Live Better
 
 

How to do a daily digital detox

Australian's spend more time scrolling than sleeping. Here's how to take time to recharge yourself.

Do you ever feel as if life is just speeding by and you’re running from one thing to the next, without time to pause and regroup?

You’re not alone. Despite all the technology we have in our lives that in some ways saves us time, it often seems that we are more stressed and time poor than ever before.

This is not ‘news’. A 2014 Medibank study found that Australians are spending an average of nine hours a day looking at computers, TVs, smartphones and tablets. That’s more time than we’re spending sleeping.

Eye strain headaches, posture issues, fatigue at work, lack of sleep and lack of physical activity are just a few possible side effects of our busy, technology-focused lives. We all know it would be good for us cut back on the time we spend on our digital devices. And yet, so many of us are not taking the steps we need to slow down and reboot ourselves each day.

Wellbeing isn’t just about exercise and diet. A big part of wellness is mindset and mental clarity. To achieve this, it’s important to get back to basics with three core pillars of vitality: fresh air, fresh food and a fresh perspective.

Taking regular breaks away from your laptop, phone, tablet and TV can help you to reconnect with your surroundings, create a pause of mental clarity and creativity, and give you a chance to notice your posture and your breathing.

Laptop computer and smartphone

“Australians are spending an average of nine hours a day looking at screens – more time than we’re spending sleeping.”

 

Here are some tips for giving yourself a daily reboot:

During the day

  • Place a sticky note on your computer that says “Take a nano break” and make a point of getting up and walking away from your computer for a few minutes. Go talk to a colleague personally rather than emailing across the room!
  • Stay off Facebook and social media in the morning on the way to work. Listen to music or a podcast or read a book instead.
  • Take a fresh air break at lunchtime, rather than eating lunch with your phone or iPad in front of you.Look up, look around.
  • Head out for a quick break around the office, take the dog for a walk, or do something active at the weekend. Use time away from work as time for you to recharge your mental and physical batteries.

At night

  • Avoid TV, illuminated alarm clocks and other digital stimuli in the bedroom.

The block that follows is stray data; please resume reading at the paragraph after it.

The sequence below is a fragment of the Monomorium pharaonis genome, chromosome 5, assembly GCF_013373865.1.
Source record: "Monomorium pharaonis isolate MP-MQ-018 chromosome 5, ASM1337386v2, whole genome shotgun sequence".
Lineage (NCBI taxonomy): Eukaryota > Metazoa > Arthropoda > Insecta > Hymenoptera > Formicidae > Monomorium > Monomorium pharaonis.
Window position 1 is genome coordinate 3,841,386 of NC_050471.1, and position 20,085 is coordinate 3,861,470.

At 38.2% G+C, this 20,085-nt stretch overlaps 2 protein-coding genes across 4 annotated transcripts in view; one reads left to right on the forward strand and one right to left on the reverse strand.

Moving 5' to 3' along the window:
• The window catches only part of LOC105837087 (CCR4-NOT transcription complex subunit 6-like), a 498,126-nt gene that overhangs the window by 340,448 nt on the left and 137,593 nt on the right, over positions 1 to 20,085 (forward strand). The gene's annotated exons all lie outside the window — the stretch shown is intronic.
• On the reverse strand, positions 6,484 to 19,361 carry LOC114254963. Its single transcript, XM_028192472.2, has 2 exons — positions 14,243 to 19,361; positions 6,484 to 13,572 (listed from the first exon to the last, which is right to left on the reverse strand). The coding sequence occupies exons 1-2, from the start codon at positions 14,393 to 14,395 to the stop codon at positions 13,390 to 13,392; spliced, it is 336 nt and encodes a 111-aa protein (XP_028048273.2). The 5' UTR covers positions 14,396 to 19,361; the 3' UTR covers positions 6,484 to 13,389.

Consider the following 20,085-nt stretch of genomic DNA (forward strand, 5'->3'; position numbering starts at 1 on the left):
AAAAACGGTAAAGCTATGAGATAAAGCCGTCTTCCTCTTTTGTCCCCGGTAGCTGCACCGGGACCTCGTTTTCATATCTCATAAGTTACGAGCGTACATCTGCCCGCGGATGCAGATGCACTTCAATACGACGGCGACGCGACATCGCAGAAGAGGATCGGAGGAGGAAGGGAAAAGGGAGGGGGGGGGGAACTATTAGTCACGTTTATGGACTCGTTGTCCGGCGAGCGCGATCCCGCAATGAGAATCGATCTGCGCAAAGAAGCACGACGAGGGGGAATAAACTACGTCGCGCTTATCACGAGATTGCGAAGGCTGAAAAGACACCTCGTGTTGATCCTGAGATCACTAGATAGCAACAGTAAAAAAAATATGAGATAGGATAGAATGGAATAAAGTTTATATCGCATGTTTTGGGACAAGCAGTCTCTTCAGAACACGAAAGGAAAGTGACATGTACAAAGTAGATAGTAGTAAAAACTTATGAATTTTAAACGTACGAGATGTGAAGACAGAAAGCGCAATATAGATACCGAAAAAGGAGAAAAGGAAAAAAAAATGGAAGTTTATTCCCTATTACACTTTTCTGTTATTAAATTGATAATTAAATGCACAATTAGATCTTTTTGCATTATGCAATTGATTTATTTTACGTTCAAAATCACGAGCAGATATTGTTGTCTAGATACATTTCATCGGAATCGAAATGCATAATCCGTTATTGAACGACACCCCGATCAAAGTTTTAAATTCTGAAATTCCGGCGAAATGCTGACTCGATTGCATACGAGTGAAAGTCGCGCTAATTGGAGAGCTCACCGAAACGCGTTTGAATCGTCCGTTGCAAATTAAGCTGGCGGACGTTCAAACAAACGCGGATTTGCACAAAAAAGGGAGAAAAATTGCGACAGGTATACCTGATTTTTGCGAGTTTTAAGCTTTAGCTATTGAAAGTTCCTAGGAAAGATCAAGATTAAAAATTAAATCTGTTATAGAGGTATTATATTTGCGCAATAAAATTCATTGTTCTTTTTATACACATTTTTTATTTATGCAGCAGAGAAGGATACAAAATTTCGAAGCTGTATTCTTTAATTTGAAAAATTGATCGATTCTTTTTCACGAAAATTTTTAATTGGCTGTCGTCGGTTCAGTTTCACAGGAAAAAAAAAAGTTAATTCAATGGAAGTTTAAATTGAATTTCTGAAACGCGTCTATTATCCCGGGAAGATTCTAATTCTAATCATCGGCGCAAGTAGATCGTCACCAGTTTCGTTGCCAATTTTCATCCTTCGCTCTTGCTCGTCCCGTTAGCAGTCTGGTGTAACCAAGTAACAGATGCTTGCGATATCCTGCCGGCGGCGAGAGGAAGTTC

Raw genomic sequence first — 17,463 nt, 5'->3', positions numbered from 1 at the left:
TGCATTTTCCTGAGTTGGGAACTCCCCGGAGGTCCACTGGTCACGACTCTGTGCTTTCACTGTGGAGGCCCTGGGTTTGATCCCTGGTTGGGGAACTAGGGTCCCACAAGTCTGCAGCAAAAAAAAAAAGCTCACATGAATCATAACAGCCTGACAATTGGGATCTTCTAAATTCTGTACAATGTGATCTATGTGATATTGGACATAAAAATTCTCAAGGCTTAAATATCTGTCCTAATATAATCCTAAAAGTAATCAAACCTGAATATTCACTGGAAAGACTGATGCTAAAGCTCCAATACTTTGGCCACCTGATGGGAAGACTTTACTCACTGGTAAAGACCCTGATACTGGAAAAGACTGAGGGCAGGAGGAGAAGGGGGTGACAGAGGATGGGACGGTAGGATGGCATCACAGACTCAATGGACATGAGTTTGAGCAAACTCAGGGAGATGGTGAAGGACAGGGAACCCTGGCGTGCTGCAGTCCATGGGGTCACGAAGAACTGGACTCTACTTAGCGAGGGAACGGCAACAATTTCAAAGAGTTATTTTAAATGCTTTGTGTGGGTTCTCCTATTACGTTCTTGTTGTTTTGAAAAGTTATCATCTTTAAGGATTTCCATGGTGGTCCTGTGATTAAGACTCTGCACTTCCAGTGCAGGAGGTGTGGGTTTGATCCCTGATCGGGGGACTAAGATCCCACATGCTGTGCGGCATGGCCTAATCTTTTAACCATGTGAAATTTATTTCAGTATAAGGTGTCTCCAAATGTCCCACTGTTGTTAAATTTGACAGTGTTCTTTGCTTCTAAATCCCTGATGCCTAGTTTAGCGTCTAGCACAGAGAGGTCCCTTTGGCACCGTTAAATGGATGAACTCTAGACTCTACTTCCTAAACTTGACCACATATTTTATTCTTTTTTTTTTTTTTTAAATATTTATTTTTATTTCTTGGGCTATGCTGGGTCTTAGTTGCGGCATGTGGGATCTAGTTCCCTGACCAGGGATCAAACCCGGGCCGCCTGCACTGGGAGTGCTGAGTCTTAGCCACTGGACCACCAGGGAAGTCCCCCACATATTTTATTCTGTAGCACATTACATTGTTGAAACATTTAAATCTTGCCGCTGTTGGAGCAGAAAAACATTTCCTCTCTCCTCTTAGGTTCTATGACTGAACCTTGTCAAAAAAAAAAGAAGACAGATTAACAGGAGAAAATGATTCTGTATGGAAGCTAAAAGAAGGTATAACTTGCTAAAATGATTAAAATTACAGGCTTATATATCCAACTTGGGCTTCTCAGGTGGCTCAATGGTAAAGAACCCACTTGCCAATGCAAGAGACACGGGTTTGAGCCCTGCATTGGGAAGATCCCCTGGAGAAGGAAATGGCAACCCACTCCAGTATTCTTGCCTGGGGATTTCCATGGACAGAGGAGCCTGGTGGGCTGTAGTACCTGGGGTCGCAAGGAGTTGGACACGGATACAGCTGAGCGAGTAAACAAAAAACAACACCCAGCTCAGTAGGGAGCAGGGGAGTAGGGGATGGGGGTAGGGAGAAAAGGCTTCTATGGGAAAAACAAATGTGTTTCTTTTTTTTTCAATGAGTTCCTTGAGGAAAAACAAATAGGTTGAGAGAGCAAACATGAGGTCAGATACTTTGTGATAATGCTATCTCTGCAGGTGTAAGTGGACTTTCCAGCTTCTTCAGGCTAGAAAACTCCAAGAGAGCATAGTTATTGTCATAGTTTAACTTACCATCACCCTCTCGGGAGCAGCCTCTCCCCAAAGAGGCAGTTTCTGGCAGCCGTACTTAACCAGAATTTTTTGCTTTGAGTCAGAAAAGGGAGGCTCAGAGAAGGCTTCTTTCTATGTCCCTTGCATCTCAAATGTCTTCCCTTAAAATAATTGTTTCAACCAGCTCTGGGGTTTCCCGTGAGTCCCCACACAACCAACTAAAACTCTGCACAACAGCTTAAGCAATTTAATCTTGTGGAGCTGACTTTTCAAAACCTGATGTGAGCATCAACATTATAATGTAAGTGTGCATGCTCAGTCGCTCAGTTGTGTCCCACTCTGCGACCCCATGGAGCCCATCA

• Read a book before you go to sleep, rather than watching television or working late on the computer.
  • Meditate and concentrate on breathing. Channel your thoughts from worry to a place of peace.
  • Create a regular bedtime routine and a regular sleep-wake schedule.
  • Create a restful environment that is dark, cool and comfortable. Play restful music to help you relax.
  • Keep a diary of things that are on your mind, even if it’s just a list of things to do for the next day. Get them out of your head and onto paper.

Think of a digital detox as recharging your own batteries. If we do not fully recharge our batteries, then we diminish our energy levels and our ability to handle stress and perform daily tasks.

So after you’ve read this, rather than jump on your phone or connect to Netflix, why not lace up your shoes, head out the door or get up and have a chat with your family or a colleague. Sometimes you need to disconnect to reconnect.

Get more wellbeing and lifestyle tips at thevitalitycoach.com.au

Reduce screen time and refresh your mind. Here’s how taking a few minutes each day to reboot can benefit your sense of vitality.

Recommended Reading

What causes depression?

Medibank mental health nurse Rachel Bowes explains

Read more

What causes anxiety?

Medibank mental health nurse Rachel Bowes explains

Read more

Fun ways to keep your pet fit

A walk in the park isn't the only way to get moving.

Read more

Am I just worried, or is it anxiety?

Understand what’s healthy when it comes to feeling anxious.

Read more

Your complete guide to choosing comfortable flat shoes

Podiatrist Emily Smith shares some expert tips.

Read more

Dating someone new? How to talk about mental health

How to talk mental health with the person you’re dating

Read more

Should I tell my boss I have a mental health condition?

What you need to know and how to talk about it.

Read more